Do We Have Evidence for Predictive Biomarkers for Major Depressive Disorder? : A Meta-Analysis and Systematic Review of Prospective Studies


Background During the last century many biological hypotheses have been postulated to underlie the psychopathology of major depressive disorder (MDD). In order to gain insight in the evidence for these hypothesis from patients, a systematical search for longitudinal studies investigating biological factors before the onset of MDD was performed. Methods PubMed, PsychINFO, and Embase were used as databases. The search strategy included terms relating to (1) MDD; (2) a longitudinal design or onset/relapse/recurrence; and (3) potential biomarkers. Current leading biological models for depression were covered, including neuroimaging, neurotransmitters, neurotrophic factors, hormones and immunology. Results PRISMA guidelines were followed and 46830 articles were initially screened, indication 642 relevant articles that were screened on full text. Eventually, 90 articles fulfilled the inclusion criteria. Results were too heterogeneous or limited to perform meta-analyses for the topics: Neuroimaging (n=19), Gut (n=1), Immunology/inflammation (n=5), Neurotrophic (n=1), Neurotransmitters (n=1), Hormones (n=62), Oxidative stress (n=1). A meta analysis was performed for cortisol, which showed that higher cortisol levels predict a 44% higher chance of developing MDD (n=14, OR: 1.44 [1.12-1.84] p = 0.004), but not having a relapse or recurrent episode (n=4, OR: 1.524 [0.801 2.899] p=0.199). Conclusions Surprisingly, although a rigorous systematic search for prospective evidence for biomarkers for depression was performed, we found limited prospective studies investigating leading biological models. Only cortisol could be identified as prospective biomarker for depression onset. More prospective studies are necessary to investigate the causes (and consequences) of depression onset, relapse and recurrence. Supported By NIAS: Netherlands Institute For Advanced Study in the Humanities and Social Sciences (grant for Claudi Bocktings group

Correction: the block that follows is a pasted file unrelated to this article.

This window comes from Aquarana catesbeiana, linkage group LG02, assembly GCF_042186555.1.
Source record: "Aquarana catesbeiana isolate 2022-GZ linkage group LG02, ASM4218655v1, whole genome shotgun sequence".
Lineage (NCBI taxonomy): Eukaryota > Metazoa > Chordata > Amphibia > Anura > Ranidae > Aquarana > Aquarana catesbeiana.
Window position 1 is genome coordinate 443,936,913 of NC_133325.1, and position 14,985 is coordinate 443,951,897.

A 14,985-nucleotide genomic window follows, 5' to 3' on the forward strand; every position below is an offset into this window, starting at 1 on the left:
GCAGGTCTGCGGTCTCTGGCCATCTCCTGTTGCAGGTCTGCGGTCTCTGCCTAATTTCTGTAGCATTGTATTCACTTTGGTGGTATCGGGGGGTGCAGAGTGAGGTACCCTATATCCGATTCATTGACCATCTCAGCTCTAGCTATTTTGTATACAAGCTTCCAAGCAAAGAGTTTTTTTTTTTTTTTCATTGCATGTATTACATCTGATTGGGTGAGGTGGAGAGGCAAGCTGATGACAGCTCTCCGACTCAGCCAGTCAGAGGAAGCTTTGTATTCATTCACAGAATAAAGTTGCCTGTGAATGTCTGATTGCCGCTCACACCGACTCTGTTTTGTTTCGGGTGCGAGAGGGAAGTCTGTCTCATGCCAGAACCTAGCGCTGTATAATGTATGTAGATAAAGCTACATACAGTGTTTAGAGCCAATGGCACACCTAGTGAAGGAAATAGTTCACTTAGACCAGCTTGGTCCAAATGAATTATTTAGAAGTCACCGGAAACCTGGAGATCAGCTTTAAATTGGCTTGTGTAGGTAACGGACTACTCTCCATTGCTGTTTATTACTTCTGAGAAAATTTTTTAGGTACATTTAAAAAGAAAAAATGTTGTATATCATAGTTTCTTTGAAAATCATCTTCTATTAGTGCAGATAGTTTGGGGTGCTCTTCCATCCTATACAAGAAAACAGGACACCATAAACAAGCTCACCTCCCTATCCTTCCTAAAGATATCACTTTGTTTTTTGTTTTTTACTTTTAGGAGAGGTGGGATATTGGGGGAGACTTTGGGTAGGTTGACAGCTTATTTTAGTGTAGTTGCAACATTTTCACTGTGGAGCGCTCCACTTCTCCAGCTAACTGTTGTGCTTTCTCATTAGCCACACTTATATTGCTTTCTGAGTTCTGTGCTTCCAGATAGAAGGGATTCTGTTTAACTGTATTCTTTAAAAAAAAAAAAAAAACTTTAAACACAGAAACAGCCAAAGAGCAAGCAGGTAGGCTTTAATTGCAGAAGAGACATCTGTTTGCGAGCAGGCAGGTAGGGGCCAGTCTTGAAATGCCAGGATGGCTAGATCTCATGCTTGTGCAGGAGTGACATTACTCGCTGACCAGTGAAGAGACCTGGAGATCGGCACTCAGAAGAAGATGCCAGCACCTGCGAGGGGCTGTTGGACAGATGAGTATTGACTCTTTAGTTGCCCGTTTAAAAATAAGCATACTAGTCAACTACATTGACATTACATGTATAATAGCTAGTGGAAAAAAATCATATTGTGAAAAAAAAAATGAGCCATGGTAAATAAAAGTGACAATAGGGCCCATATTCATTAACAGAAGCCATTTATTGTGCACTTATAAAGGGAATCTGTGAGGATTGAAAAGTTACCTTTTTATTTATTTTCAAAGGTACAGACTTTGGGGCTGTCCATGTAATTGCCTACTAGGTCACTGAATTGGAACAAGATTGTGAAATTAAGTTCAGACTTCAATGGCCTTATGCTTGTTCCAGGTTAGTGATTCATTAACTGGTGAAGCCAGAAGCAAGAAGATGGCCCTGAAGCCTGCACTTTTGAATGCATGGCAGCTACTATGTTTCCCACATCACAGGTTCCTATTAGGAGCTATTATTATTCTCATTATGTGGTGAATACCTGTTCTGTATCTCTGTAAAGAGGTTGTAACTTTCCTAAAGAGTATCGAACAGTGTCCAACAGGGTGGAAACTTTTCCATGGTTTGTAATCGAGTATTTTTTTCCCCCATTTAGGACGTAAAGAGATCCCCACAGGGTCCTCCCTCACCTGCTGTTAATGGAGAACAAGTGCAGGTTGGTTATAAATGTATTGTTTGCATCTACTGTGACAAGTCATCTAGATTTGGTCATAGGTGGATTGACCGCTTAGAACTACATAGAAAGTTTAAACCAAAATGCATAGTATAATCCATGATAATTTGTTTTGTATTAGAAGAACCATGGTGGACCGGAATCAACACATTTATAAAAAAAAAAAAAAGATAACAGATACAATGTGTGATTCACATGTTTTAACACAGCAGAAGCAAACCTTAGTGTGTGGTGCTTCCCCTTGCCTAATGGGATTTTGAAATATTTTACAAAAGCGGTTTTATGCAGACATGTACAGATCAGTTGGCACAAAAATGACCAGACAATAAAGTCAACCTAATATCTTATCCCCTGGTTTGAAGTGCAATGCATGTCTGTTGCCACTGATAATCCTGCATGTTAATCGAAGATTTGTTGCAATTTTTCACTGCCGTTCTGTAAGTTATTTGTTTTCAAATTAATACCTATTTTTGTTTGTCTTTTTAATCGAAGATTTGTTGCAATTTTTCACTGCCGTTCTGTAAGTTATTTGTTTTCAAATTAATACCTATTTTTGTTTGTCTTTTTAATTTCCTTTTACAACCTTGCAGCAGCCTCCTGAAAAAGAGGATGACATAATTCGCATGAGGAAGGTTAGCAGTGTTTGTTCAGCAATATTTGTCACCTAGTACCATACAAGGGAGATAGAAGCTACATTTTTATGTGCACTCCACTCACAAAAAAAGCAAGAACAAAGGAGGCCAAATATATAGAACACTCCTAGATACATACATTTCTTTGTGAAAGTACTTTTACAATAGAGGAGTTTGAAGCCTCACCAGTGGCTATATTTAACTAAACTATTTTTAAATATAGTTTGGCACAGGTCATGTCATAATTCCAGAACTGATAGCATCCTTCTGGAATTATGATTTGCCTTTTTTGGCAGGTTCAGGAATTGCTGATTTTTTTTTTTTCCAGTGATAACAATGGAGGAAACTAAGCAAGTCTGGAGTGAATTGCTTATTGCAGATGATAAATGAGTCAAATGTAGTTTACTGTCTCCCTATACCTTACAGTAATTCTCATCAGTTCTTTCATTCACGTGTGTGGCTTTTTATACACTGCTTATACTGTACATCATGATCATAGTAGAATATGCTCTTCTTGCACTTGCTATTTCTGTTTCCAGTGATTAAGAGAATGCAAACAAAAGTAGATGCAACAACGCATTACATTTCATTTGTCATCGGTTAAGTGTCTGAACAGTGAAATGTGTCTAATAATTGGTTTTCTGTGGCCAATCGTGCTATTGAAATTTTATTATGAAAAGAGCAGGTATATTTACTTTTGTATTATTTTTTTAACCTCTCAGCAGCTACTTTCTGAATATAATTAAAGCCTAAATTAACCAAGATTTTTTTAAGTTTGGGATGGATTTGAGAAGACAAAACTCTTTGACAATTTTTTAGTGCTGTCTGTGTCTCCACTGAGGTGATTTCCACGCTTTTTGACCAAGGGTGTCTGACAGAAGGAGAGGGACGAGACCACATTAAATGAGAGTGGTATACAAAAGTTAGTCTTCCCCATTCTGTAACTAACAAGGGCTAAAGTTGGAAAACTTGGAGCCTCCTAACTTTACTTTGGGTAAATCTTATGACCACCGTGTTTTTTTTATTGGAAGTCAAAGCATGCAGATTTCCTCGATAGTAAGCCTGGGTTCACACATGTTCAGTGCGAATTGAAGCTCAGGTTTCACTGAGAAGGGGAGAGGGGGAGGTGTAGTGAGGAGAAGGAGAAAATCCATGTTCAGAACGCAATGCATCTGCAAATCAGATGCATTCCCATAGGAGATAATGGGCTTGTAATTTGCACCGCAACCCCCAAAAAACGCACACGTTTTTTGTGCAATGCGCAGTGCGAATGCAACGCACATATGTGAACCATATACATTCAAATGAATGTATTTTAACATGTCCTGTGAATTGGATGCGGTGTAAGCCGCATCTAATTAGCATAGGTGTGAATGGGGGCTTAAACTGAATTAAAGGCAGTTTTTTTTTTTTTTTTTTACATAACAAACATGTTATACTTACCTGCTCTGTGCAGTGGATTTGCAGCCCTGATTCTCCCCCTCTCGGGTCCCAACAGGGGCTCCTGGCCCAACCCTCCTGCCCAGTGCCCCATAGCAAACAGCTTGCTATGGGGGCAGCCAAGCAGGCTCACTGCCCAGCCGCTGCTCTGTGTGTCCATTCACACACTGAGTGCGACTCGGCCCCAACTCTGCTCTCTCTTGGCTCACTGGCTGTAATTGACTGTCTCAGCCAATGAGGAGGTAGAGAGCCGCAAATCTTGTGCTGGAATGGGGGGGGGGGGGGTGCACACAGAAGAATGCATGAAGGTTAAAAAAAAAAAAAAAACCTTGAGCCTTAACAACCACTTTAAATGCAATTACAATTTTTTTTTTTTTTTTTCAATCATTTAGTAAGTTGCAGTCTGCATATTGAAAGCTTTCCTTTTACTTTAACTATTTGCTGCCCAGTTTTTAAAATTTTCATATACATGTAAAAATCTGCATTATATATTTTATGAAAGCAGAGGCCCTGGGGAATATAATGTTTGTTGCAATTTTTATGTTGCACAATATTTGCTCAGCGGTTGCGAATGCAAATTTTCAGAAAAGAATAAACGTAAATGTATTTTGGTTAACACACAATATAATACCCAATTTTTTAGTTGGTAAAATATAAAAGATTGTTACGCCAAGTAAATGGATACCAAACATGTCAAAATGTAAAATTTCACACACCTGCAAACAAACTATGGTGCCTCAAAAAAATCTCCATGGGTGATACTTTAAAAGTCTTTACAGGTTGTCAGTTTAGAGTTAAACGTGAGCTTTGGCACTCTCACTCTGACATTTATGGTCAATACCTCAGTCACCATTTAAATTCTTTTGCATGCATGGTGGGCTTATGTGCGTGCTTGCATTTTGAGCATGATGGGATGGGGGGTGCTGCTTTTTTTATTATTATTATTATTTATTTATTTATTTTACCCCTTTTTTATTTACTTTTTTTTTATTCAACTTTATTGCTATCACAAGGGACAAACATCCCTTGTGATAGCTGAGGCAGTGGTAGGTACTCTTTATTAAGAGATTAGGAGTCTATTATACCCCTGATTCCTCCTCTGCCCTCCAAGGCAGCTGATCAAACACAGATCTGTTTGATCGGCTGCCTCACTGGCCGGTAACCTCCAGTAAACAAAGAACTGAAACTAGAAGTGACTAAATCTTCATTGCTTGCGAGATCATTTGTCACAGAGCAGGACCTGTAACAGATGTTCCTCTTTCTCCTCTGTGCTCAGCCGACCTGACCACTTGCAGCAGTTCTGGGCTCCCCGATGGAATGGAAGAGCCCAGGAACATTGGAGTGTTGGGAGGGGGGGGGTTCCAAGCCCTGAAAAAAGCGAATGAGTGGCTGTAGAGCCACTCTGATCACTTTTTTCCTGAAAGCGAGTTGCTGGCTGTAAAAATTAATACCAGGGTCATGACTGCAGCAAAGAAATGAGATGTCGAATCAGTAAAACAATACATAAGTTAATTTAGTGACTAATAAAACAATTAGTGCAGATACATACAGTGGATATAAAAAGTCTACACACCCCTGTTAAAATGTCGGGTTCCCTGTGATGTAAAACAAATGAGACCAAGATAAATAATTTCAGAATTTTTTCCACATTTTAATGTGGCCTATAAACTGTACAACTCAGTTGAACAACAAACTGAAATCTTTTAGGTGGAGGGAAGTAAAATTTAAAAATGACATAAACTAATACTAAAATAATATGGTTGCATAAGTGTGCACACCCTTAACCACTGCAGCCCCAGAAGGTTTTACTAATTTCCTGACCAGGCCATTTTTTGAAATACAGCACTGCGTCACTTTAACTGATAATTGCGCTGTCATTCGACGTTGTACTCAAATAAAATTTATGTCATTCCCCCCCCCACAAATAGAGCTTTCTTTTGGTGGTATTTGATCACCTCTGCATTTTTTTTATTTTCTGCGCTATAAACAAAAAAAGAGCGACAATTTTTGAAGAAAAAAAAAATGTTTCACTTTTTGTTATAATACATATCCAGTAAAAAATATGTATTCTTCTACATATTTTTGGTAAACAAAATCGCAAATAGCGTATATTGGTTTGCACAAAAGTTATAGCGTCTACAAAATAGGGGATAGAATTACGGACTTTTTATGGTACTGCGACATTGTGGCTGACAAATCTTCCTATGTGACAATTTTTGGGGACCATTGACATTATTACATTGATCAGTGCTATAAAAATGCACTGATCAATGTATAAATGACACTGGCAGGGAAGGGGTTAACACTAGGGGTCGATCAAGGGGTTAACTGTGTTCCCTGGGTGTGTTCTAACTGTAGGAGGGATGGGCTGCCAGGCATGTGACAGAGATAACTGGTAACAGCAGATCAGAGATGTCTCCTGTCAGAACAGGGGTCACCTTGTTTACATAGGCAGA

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Last time updated on 3/31/2019

This paper was published in NARCIS .

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